The Federal Court has found that AGL South Australia Pty Ltd and its marketing company, CPM Australia Pty Ltd, broke the law when a salesperson attempted to negotiate an agreement despite the presence of a ‘do not knock’ sign on the consumer’s front door.
In this case, which occurred in South Australia in November 2011, the sign was affixed to the consumer’s front door and contained an image of a fist knocking with a line through it and the words “DO NOT KNOCK Unsolicited door-to-door selling not welcome here”.
The Australian Consumer Law (ACL) requires salespeople to leave immediately on request of the occupier or consumer with whom they are negotiating. The Court’s decision confirms that consumers can use a sign to request uninvited salespeople to leave their premises and do not need to meet the salesperson face-to-face to ask them to leave.
“Businesses must respect people’s wishes in their homes. If households do not want unsolicited sellers at their door, they can convey this clearly through a prominent sign on their property and the Court’s decision means that these signs cannot be ignored,” ACCC Commissioner Sarah Court said.
“This is particularly important for vulnerable consumers, those from non-English speaking backgrounds or anyone who feels uncomfortable asking a person who is already on their doorstep to leave.”
Justice Middleton emphasised the purpose of the provision in his judgment and commented that “the provision is directed at unsolicited visits by salespersons to consumers in their homes and is designed to protect consumers due to the inherent vulnerability of the relationship”.
His Honour noted that in door-to-door selling “consumers do not have the option of walking away from the sales situation and may feel threatened to agree to an offer simply to put that situation to an end”.
Justice Middleton found that the sign in this case conveyed a clear and unambiguous request to leave the premises without knocking on the consumer’s door.
In May 2013, Justice Middleton ordered by consent that AGL Sales Pty Ltd and AGL South Australia Pty Ltd pay combined penalties of $1.555 million for other illegal selling practices, including making false representations to consumers. CPM was also ordered to pay $200,000 for its role in the conduct http://www.accc.gov.au/media-release/agl-ordered-to-pay-15-million-for-illegal-door-to-door-sales-practices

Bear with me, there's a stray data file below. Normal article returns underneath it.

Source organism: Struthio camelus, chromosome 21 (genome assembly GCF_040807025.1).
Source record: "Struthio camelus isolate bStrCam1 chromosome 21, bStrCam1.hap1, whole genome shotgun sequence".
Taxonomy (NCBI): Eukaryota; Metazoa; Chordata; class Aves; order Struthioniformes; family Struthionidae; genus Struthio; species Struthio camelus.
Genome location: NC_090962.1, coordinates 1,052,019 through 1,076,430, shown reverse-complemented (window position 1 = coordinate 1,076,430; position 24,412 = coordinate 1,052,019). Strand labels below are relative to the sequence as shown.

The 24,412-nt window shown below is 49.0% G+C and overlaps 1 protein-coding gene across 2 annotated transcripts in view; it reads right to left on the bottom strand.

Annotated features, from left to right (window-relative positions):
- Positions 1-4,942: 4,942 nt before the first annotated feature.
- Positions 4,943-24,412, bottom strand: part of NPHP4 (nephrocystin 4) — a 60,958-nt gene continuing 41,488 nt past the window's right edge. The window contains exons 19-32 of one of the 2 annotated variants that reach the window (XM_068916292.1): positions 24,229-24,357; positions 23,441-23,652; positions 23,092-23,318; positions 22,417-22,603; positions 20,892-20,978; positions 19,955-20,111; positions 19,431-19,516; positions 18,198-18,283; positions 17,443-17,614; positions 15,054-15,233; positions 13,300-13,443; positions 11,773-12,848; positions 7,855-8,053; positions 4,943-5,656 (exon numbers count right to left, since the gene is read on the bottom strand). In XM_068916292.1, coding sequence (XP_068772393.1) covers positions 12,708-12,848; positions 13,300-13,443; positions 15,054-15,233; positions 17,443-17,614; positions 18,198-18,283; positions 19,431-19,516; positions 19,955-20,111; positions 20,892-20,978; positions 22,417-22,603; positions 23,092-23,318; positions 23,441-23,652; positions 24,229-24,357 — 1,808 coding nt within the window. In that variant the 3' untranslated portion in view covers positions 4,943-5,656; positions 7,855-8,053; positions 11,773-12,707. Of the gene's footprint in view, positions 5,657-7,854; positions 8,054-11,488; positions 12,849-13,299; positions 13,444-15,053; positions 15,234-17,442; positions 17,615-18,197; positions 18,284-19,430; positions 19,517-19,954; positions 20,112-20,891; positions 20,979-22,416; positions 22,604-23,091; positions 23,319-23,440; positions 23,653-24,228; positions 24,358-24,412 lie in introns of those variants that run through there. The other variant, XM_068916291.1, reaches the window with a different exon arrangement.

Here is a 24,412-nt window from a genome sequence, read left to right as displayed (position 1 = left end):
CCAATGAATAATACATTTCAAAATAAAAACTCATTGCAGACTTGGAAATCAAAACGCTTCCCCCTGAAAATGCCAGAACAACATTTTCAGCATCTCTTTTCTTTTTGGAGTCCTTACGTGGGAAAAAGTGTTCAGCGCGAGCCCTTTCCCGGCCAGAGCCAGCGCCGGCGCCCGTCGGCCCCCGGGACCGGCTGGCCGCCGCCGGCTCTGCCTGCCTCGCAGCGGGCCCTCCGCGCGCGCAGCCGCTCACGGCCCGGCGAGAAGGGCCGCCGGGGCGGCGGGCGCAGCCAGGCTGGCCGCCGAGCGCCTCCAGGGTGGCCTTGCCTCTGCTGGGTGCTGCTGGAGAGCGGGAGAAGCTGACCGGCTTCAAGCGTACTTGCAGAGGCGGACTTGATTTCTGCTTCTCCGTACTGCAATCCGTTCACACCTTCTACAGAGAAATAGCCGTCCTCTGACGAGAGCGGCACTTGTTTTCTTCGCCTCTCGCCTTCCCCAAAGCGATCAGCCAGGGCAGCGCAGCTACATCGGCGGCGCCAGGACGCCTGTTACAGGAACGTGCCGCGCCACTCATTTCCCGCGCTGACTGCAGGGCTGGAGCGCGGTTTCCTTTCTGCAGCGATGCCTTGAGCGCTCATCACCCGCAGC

The ACCC will now seek additional penalties for AGL and CPM’s failure to leave the consumer’s premises when requested.
“The ACCC will not hesitate to take action to protect consumers in their homes and enforce compliance with the laws,” Ms Court said.
The ACCC’s guide for consumers Knock! Knock! Who's There? provides information about consumer rights in relation to door-to-door marketing. The ACCC has also produced a ‘Do Not Knock’ sticker to help consumers avoid unwanted door-to-door selling.
The ACCC has previously put energy retailers on notice that it is closely watching their use of door-to-door selling practices and the conduct of their salespeople.
In September 2012, the Federal Court ordered Neighbourhood Energy and its former marketing company Australian Green Credits Pty Ltd to pay total penalties of $1 million by consent for illegal door-to-door marketing practices.
In March 2013, the ACCC instituted proceedings against EnergyAustralia Pty Ltd (formerly TRUenergy Pty Ltd) and four marketing and sales companies engaged by EnergyAustralia in relation to alleged false and misleading conduct and breaches of the UCA provisions. These proceedings are continuing.
In September 2013, the ACCC instituted proceedings against Australian Power & Gas Company in relation to alleged false and misleading conduct, breaches of the UCA provisions and one instance of unconscionable conduct. These proceedings are continuing.
In September 2013, the ACCC also instituted proceedings against Origin Energy Electricity Limited, Origin Energy Retail Limited and marketing company SalesForce Australia Pty Ltd in relation to alleged unconscionable conduct, harassment and/or coercion and breaches of the unsolicited consumer agreement provisions of the ACL.
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